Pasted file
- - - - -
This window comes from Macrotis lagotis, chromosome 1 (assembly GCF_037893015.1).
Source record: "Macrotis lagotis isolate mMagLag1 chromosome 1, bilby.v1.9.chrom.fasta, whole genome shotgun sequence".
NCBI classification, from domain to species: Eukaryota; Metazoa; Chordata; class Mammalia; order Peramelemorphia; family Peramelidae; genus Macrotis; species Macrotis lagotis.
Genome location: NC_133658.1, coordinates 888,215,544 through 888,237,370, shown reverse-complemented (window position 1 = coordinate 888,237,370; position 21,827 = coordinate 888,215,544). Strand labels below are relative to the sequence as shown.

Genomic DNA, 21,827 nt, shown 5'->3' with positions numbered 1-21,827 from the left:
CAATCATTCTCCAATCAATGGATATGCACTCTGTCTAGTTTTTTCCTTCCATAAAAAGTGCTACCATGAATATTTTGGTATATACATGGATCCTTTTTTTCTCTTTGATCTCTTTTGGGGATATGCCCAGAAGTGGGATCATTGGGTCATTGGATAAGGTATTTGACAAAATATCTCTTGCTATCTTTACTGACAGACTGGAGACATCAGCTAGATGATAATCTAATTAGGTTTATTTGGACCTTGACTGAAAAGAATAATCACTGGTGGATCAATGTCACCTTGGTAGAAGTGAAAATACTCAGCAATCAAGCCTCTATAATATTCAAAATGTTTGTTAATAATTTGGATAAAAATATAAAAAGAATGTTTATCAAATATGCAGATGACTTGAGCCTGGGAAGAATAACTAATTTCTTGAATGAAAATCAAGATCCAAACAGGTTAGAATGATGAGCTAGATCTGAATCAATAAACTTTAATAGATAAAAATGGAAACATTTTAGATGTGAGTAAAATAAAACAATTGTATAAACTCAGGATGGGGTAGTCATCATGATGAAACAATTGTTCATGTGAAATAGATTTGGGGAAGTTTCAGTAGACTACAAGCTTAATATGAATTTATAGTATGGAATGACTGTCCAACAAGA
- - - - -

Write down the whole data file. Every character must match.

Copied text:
This window comes from Macrotis lagotis, chromosome 1 (assembly GCF_037893015.1).
Source record: "Macrotis lagotis isolate mMagLag1 chromosome 1, bilby.v1.9.chrom.fasta, whole genome shotgun sequence".
NCBI classification, from domain to species: Eukaryota; Metazoa; Chordata; class Mammalia; order Peramelemorphia; family Peramelidae; genus Macrotis; species Macrotis lagotis.
Genome location: NC_133658.1, coordinates 888,215,544 through 888,237,370, shown reverse-complemented (window position 1 = coordinate 888,237,370; position 21,827 = coordinate 888,215,544). Strand labels below are relative to the sequence as shown.

Genomic DNA, 21,827 nt, shown 5'->3' with positions numbered 1-21,827 from the left:
CAATCATTCTCCAATCAATGGATATGCACTCTGTCTAGTTTTTTCCTTCCATAAAAAGTGCTACCATGAATATTTTGGTATATACATGGATCCTTTTTTTCTCTTTGATCTCTTTTGGGGATATGCCCAGAAGTGGGATCATTGGGTCATTGGATAAGGTATTTGACAAAATATCTCTTGCTATCTTTACTGACAGACTGGAGACATCAGCTAGATGATAATCTAATTAGGTTTATTTGGACCTTGACTGAAAAGAATAATCACTGGTGGATCAATGTCACCTTGGTAGAAGTGAAAATACTCAGCAATCAAGCCTCTATAATATTCAAAATGTTTGTTAATAATTTGGATAAAAATATAAAAAGAATGTTTATCAAATATGCAGATGACTTGAGCCTGGGAAGAATAACTAATTTCTTGAATGAAAATCAAGATCCAAACAGGTTAGAATGATGAGCTAGATCTGAATCAATAAACTTTAATAGATAAAAATGGAAACATTTTAGATGTGAGTAAAATAAAACAATTGTATAAACTCAGGATGGGGTAGTCATCATGATGAAACAATTGTTCATGTGAAATAGATTTGGGGAAGTTTCAGTAGACTACAAGCTTAATATGAATTTATAGTATGGAATGACTGTCCAACAAGA